Encyclopédie, ou dictionnaire raisonné des sciences, des arts et des métiers, better known as Encyclopédie, was a general encyclopedia published in France between 1751 and 1772, with supplements, revised editions, translations. It had many writers, known as the Encyclopédistes, it was edited by Denis Diderot and, until 1759, co-edited by Jean le Rond d'Alembert. The Encyclopédie is most famous for representing the thought of the Enlightenment. According to Denis Diderot in the article "Encyclopédie", the Encyclopédie's aim was "to change the way people think" and for people to be able to inform themselves and to know things, he and the other contributors advocated for the secularization of learning away from the Jesuits. Diderot wanted to incorporate all of the world's knowledge into the Encyclopédie and hoped that the text could disseminate all this information to the public and future generations, it was the first encyclopedia to include contributions from many named contributors, it was the first general encyclopedia to describe the mechanical arts.
In the first publication, seventeen folio volumes were accompanied by detailed engravings. Volumes were published without the engravings, in order to better reach a wide audience within Europe; the Encyclopédie was conceived as a French translation of Ephraim Chambers's Cyclopaedia. Ephraim Chambers had first published his Cyclopaedia, or an Universal Dictionary of Arts and Sciences in two volumes in London in 1728, following several dictionaries of arts and sciences that had emerged in Europe since the late 17th century; this work became quite renowned, four editions were published between 1738 and 1742. An Italian translation appeared between 1747 and 1754. In France a member of the banking family Lambert had started translating Chambers into French, but in 1745 the expatriate Englishman John Mills and German Gottfried Sellius were the first to prepare a French edition of Ephraim Chambers's Cyclopaedia for publication, which they entitled Encyclopédie. Early in 1745 a prospectus for the Encyclopédie was published to attract subscribers to the project.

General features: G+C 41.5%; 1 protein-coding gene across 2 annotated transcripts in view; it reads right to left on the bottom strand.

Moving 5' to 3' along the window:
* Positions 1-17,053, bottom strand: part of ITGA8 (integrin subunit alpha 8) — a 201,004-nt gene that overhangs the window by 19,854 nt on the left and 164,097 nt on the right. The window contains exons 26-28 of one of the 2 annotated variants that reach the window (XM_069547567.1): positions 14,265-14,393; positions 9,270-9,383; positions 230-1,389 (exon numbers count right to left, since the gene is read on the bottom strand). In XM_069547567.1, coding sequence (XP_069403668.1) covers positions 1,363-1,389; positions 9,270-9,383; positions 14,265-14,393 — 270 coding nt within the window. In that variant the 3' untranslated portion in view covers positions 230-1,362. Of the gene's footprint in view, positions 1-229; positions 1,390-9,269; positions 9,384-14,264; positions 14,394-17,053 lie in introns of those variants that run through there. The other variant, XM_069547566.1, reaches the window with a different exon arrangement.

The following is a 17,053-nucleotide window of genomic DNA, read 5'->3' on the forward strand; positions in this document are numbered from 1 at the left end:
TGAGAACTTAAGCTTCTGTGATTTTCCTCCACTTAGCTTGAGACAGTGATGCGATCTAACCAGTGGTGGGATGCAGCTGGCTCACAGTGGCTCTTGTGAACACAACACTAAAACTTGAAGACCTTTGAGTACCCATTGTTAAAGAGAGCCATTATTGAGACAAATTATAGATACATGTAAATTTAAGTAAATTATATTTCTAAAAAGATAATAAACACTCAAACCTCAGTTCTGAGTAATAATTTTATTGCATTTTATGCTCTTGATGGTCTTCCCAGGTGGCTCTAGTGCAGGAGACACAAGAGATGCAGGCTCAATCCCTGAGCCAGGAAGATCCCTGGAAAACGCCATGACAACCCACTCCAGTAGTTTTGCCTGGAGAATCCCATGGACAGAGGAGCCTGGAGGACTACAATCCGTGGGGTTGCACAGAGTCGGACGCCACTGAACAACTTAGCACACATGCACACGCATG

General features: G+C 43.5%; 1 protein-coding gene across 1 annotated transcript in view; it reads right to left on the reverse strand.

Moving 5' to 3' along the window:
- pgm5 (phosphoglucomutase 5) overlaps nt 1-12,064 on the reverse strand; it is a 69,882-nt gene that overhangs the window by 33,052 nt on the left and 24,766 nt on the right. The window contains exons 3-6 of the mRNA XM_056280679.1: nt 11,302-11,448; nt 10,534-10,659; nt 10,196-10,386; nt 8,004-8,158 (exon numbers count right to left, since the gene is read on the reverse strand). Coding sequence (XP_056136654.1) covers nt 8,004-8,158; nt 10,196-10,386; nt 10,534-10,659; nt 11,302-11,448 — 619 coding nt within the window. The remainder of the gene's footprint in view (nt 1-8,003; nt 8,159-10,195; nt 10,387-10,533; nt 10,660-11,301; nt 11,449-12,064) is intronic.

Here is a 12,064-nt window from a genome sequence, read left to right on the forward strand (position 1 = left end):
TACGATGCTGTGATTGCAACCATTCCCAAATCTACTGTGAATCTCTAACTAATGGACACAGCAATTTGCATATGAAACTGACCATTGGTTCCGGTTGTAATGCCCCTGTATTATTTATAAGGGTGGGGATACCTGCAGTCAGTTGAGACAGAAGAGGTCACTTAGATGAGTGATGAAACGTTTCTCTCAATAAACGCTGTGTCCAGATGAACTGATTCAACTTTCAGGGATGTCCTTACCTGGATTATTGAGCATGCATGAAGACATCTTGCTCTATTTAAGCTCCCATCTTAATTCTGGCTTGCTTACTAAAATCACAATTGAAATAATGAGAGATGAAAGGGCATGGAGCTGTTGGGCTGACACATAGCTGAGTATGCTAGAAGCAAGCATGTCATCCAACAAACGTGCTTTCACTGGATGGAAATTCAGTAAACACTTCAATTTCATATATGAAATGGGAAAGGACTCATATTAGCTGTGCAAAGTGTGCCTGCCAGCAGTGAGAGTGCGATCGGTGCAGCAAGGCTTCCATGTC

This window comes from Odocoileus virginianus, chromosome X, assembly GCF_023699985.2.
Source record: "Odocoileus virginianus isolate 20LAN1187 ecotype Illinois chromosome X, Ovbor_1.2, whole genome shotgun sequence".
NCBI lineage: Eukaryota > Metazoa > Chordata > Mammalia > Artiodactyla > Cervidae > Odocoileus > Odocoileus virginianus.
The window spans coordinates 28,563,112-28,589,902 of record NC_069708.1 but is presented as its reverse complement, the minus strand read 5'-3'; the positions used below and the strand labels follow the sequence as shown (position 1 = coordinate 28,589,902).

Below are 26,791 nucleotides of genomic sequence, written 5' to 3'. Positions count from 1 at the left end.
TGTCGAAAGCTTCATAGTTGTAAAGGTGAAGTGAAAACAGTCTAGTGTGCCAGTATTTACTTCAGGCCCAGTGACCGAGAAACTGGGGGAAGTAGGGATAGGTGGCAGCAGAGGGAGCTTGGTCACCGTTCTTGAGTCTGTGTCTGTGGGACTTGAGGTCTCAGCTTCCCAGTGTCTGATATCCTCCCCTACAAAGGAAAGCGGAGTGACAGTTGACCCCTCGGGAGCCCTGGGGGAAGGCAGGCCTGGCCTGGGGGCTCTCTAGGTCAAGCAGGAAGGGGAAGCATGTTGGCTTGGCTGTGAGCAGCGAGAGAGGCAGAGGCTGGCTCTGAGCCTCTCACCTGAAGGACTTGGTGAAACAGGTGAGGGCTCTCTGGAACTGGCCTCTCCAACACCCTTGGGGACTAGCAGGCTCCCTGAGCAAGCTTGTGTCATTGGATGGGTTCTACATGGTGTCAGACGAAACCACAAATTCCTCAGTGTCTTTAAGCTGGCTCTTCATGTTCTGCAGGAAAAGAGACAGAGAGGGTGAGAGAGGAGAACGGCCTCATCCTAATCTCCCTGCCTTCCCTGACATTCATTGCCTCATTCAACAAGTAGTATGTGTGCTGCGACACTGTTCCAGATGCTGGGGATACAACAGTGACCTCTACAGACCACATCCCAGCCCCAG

This four page prospectus was illustrated by Jean-Michel Papillon, accompanied by a plan, stating that the work would be published in five volumes from June 1746 until the end of 1748. The text was translated by Mills and Sellius, it was corrected by an unnamed person, who appears to have been Denis Diderot; the prospectus was cited at some length in several journals. The Mémoires pour l'histoire des sciences et des beaux arts journal was lavish in its praise: "voici deux des plus fortes entreprises de Littérature qu'on ait faites depuis long-temps"; the Mercure Journal in June 1745, printed a 25-page article that praised Mill's role as translator. The Journal reported that Mills had discussed the work with several academics, was zealous about the project, had devoted his fortune to support this enterprise, was the sole owner of the publishing privilege. However, the cooperation fell apart on in 1745. André Le Breton, the publisher commissioned to manage the physical production and sales of the volumes, cheated Mills out of the subscription money, claiming for example that Mills's knowledge of French was inadequate.
In a confrontation Le Breton physically assaulted Mills. Mills took Le Breton to court. Mills returned to England soon after the court's ruling. For his new editor, Le Breton settled on the mathematician Jean Paul de Gua de Malves. Among those hired by Malves were the young Étienne Bonnot de Condillac, Jean le Rond d'Alembert, Denis Diderot. Within thirteen months, in August 1747, Gua de Malves was fired for being an ineffective leader. Le Breton hired Diderot and d'Alembert to be the new editors. Diderot would remain as editor for the next twenty-five years, seeing the Encyclopédie through to its completion; as d'Alembert worked on the Encyclopédie, its title expanded. As of 1750, the full title was Encyclopédie, ou Dictionnaire raisonné des sciences, des arts et des métiers, par une société de gens de lettres, mis en ordre par M. Diderot de l'Académie des Sciences et Belles-Lettres de Prusse, et quant à la partie mathématique, par M. d'Alembert de l'Académie royale des Sciences de Paris, de celle de Prusse et de la Société royale de Londres.